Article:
Gratitude unlocks the fullness of life. It turns what we have into enough, and more. It turns denial into acceptance, chaos to order, confusion to clarity. It can turn a meal into a feast, a house into a home, a stranger into a friend. —Melody Beattie

And with that, dear friends, I think I have finished another Sunday morning meditation. It has been fun to sit here in the dark, with my dear partner sleeping next to me, the light from my laptop shining into the room, filling me with so much gratitude that it is spilling right into the world. This little light will, I pray, make your day a better one, filled with the hopes and prayers of all of us for a kinder, more compassionate world. Until we meet again next week, I wish you all good things. Be well. 

Sunday, November 22, 2020

Thanksgiving week


Ferry terminal decorated for the holidays

Yesterday, my friend Melanie and I walked from downtown, along Boulevard Park, to Fairhaven's ferry terminal, where we knew we would be able to see its windows. They have been painted by our friend Ellen Clark, a local artist and a dear friend. We tried to get the best picture possible, but it was difficult because of filtered sunshine on the windows. Mel got this one, and if you could see that big window on top, you'd see Santa, smiling, checking his list. And wearing a mask. That's me on the right, in front of one of the two smaller windows that she also decorated. The link takes you to a short bio about her.

By the time we meet again next week, we will have celebrated Thanksgiving in the United States. Canada celebrated theirs on the second Monday in October, while ours is on the fourth Thursday in November. Canada managed to stay within the boundaries of their pandemic restrictions, but they are also, along with the entire rest of the world, experiencing a surge in Covid cases and deaths. I saw a graphic showing the stark difference between our countries, with our cases yesterday reaching almost 2,000 in a single day. And Thursday, people will still be gathering in their homes with friends and family and spreading the virus even more. Canada has wisely decided not to reopen the border between our countries until the end of the year, if then.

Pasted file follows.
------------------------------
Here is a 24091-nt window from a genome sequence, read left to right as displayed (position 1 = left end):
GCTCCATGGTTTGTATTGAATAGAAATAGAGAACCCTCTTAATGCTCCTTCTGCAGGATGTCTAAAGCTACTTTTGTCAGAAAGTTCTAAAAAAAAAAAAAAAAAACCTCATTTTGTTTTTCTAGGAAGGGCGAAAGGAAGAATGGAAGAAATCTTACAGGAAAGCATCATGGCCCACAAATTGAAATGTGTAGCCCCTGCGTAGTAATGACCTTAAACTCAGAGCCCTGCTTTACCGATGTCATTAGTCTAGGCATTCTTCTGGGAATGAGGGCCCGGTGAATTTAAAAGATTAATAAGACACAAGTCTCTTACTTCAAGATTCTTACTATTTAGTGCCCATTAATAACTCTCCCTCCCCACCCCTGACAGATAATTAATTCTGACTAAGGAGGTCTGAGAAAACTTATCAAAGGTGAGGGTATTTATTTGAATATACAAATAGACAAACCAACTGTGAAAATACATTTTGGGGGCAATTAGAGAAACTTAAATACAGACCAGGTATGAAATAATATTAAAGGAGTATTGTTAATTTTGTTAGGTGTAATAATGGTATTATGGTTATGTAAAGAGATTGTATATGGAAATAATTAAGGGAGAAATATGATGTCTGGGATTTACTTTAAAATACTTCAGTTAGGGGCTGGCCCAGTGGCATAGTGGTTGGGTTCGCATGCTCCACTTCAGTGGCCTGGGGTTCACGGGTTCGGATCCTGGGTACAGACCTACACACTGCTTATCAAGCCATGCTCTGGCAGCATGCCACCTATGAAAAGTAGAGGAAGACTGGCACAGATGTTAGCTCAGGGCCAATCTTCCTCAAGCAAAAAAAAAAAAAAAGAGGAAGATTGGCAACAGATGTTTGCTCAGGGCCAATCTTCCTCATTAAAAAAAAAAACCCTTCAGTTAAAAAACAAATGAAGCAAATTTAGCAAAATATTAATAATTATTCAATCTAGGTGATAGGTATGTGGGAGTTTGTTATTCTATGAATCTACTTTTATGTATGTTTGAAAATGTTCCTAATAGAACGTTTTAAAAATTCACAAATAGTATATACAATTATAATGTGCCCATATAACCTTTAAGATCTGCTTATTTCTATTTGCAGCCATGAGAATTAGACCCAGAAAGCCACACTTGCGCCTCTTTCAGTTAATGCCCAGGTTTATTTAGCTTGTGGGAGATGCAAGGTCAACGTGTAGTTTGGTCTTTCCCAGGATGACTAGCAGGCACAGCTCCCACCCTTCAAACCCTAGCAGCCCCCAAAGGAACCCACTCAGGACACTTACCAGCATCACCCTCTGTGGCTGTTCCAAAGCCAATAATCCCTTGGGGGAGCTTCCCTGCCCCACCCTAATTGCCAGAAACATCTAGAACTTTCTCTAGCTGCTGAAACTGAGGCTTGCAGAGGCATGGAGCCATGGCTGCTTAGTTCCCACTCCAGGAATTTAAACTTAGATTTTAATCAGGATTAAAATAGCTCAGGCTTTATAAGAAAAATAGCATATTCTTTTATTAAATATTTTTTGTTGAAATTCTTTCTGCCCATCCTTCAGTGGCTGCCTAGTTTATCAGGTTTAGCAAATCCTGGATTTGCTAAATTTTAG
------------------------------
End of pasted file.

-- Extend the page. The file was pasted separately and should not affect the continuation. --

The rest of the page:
It is a terrible and very scary time in the history of the world, and my country has the dubious honor of having some of the most out of control spread. I am proud of my own state's response, with our governor closing all bars and indoor dining, and asking us to mask up even when hiking outdoors. And of course limiting our gatherings to a maximum of five. These tighter restrictions are in place for a month, hoping that after that time we will have flattened the curve. I am skeptical, but hopeful. By mid-December, we'll know if we were successful.

In the meantime, I will do my best to follow the rules and not spread the virus. I do have some friends that I spend time with, and they are all old like me and therefore vulnerable to Covid's worst effects. I think I had it, along with SG, back in March when there were no tests available. We are admonished not to get a test even now, unless we have been exposed or have symptoms, leaving the tests for those who need them. 

So what to do? Well, I've been looking for ways to keep myself healthy, both in mind and spirit, and have found that some things really seem to work for me. The first one is, not surprisingly, getting exercise daily. Walking instead of driving, even in the rain, and keeping a mask available at all times. Mostly I walk with it around my neck, unless I encounter another person, and then I pull it up as we pass by each other. I keep my distance whenever possible, and I stay out of crowded stores, even if everyone is masked. I always feel much better once I am able to raise my body temperature with exercise. It never fails.

I have limited my exposure to the news, since that tends to make me feel depressed and even discouraged. But really, we will get through this period and will remember this time as one of major challenges to our way of life, and hopefully there will be some good to come from it. We won't be able to see it until we are fully through and into another reality. But it will come.